Mayor: John Suthers
Incumbent Mayor John Suthers and I certainly don’t agree on everything — in fact, we probably don’t agree on most things — but he is by far the most qualified and competent candidate in the field and will be receiving my vote this Tuesday. Though conservative, Suthers has not been afraid to ask voters to increase taxes so that the city can invest in infrastructure, parks and open space, and public safety. He created the city’s Office of Sustainability and has advocated for environmentally friendly policies throughout his term. Perhaps most importantly, he has vastly improved the relationship between the mayor’s office and the city council, enabling the city government to function much more smoothly than it did before. If he’s re-elected, I hope he’ll reconsider some of his policies that criminalize homelessness and truly commit to increasing the city’s supply of affordable housing, even if it requires significant government spending and intervention.
City Council: Terry Martinez and Tom Strand
Terry Martinez is an elementary school principal, and he is likely the most progressive candidate in the race. He supports closing Martin Drake as early as possible, which he considers to be 2023, and recognizes homelessness as a multi-faceted problem that will require complex solutions. Given his background in education, Martinez believes in the importance of youth involvement, and has proposed forming a board of high school and college students to research local issues in order to advise the city council.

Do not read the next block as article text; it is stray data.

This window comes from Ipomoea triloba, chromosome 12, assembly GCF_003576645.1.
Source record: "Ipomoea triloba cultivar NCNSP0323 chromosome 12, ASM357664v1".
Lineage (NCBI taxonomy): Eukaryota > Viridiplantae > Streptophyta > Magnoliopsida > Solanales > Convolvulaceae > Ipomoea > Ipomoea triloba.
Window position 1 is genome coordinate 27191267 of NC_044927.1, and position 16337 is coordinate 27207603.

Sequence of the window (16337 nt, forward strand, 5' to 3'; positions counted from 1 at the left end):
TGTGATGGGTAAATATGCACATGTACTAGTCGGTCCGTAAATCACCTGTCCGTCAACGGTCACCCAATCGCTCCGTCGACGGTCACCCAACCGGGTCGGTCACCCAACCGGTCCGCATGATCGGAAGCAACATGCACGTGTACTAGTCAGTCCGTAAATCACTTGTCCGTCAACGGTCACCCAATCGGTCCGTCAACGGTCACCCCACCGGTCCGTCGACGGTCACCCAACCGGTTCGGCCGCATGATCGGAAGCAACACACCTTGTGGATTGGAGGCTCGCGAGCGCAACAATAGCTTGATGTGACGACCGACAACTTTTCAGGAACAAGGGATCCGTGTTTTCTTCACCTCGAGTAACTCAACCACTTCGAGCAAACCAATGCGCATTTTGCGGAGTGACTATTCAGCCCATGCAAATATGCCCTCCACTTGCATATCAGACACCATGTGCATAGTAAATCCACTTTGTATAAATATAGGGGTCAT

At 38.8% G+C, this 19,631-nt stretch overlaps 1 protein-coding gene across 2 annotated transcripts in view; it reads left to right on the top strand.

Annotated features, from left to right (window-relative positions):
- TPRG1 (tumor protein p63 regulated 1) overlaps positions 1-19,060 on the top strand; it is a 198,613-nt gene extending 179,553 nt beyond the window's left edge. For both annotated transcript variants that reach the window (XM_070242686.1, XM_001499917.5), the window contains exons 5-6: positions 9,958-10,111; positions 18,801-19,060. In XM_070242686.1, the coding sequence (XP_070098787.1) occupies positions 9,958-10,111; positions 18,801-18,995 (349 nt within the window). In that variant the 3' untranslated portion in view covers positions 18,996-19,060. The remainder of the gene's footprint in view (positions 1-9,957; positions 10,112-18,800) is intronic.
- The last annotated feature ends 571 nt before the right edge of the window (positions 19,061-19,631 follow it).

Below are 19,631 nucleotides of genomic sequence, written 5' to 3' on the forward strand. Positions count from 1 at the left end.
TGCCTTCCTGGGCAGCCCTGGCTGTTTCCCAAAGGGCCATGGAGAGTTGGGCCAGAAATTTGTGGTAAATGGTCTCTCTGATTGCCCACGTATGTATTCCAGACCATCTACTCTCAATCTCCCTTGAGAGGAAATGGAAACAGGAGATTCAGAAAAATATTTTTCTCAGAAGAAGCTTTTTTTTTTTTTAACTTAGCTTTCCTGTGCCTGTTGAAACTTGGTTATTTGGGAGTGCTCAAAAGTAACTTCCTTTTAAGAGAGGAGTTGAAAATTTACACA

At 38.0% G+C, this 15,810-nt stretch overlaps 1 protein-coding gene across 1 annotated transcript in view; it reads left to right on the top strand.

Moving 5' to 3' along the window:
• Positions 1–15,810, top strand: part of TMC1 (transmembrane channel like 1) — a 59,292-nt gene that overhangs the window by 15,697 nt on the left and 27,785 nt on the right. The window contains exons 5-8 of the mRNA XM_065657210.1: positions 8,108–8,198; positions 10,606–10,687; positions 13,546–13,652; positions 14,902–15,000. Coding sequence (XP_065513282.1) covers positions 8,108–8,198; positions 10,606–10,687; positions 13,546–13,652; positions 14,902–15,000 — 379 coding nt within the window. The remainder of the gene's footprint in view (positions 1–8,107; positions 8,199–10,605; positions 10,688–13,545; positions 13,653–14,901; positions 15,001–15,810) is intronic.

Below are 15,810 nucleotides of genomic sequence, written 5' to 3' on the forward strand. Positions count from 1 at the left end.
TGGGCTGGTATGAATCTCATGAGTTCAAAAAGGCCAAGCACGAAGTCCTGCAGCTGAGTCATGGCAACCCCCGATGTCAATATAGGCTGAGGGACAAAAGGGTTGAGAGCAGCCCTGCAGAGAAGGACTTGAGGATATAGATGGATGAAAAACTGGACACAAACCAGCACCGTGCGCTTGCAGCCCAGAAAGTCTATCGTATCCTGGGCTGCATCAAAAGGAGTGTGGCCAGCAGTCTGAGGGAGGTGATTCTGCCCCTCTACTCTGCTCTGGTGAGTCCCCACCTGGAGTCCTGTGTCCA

There are few people as committed to the success and prosperity of Colorado Springs as Tom Strand. He’s served the community for over 40 years — in the school system, non-profit sector, business community, and city government. He approaches city government from a fairly non-ideological standpoint, looking at what’s best for the city and its residents. To that end, he believes in cutting fees for developers who build affordable housing, investing in infrastructure and renewable energy, and improving outreach to homeless populations.
You can vote for up to three candidates for city council, but are not obligated to, and voting for fewer candidates increases the impact your vote will have for those candidates. Since I find Terry Martinez and Tom Strand significantly more compelling than the rest of the field, I will only be voting for these two candidates.
Ballot Iss 1: YES
All workers deserve the right to collectively bargain, and firefighters are no exception. Though some argue it will create inequity between the fire department and other public employees who don’t yet have the right to collective bargaining, what seems more likely is that it will catalyze other departments across the public sector to claim their right to stand up for themselves as well.